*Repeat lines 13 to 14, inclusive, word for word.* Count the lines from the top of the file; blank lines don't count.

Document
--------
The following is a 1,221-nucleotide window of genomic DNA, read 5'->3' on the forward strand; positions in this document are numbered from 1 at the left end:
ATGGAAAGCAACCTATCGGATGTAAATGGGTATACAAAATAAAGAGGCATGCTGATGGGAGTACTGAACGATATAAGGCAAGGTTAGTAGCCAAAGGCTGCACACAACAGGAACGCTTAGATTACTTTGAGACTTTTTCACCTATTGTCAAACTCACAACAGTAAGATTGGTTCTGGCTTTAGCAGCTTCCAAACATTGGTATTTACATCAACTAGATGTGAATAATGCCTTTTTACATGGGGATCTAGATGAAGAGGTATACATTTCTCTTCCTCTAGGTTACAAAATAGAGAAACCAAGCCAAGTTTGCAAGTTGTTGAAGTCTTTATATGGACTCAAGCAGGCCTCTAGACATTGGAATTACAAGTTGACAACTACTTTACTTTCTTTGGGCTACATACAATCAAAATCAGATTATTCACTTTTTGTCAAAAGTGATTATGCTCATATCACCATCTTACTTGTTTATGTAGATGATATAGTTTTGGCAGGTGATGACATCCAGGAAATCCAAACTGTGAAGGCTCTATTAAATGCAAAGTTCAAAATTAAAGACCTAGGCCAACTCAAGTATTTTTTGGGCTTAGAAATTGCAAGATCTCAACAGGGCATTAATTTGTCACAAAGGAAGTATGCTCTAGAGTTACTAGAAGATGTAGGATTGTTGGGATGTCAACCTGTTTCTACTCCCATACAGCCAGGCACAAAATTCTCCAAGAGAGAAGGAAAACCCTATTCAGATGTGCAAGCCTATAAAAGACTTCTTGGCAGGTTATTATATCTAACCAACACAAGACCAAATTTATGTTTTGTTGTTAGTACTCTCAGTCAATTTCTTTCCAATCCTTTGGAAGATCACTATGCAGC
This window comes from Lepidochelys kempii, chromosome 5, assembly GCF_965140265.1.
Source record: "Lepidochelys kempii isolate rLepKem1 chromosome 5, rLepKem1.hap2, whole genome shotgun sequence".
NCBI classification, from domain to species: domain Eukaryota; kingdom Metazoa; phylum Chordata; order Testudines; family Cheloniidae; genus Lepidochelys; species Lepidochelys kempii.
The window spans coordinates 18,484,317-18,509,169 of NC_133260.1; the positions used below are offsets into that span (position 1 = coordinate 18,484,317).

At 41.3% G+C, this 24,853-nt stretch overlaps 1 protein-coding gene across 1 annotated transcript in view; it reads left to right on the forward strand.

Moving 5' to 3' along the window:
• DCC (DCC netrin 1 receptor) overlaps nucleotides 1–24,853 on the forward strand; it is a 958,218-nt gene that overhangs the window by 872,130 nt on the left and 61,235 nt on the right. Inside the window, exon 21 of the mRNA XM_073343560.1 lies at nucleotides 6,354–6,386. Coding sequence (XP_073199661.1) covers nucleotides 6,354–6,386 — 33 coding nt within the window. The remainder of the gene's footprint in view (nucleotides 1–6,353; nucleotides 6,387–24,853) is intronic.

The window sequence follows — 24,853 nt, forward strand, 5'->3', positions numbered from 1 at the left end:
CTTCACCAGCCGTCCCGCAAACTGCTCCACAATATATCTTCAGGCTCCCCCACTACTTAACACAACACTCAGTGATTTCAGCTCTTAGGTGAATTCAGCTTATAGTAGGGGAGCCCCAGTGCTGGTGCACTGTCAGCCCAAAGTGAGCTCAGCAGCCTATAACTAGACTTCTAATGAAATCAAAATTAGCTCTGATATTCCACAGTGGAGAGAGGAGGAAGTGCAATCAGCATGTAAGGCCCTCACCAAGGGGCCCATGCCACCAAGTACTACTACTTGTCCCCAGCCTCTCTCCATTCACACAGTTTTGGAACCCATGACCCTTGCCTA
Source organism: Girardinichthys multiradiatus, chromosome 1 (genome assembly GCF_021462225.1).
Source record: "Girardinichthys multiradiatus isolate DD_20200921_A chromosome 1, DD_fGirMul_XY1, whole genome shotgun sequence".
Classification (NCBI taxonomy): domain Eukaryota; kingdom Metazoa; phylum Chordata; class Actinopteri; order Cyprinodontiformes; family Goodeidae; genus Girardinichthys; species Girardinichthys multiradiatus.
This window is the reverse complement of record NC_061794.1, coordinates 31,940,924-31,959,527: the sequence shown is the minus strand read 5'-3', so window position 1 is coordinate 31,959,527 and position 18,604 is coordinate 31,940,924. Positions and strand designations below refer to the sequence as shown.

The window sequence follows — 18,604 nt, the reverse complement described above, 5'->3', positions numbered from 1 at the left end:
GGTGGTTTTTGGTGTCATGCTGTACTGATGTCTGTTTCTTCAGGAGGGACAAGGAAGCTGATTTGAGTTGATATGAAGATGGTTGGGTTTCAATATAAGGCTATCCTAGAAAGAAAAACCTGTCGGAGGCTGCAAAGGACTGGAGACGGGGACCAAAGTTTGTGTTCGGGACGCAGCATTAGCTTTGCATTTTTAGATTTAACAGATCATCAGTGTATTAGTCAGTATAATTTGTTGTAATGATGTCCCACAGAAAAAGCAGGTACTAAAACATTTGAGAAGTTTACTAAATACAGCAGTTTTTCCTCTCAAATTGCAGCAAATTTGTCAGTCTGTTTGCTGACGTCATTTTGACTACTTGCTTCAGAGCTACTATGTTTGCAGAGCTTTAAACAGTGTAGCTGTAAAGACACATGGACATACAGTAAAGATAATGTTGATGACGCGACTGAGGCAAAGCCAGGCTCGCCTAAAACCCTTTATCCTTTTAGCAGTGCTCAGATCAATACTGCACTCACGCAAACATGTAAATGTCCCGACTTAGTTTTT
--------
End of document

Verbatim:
Source record: "Girardinichthys multiradiatus isolate DD_20200921_A chromosome 1, DD_fGirMul_XY1, whole genome shotgun sequence".
Classification (NCBI taxonomy): domain Eukaryota; kingdom Metazoa; phylum Chordata; class Actinopteri; order Cyprinodontiformes; family Goodeidae; genus Girardinichthys; species Girardinichthys multiradiatus.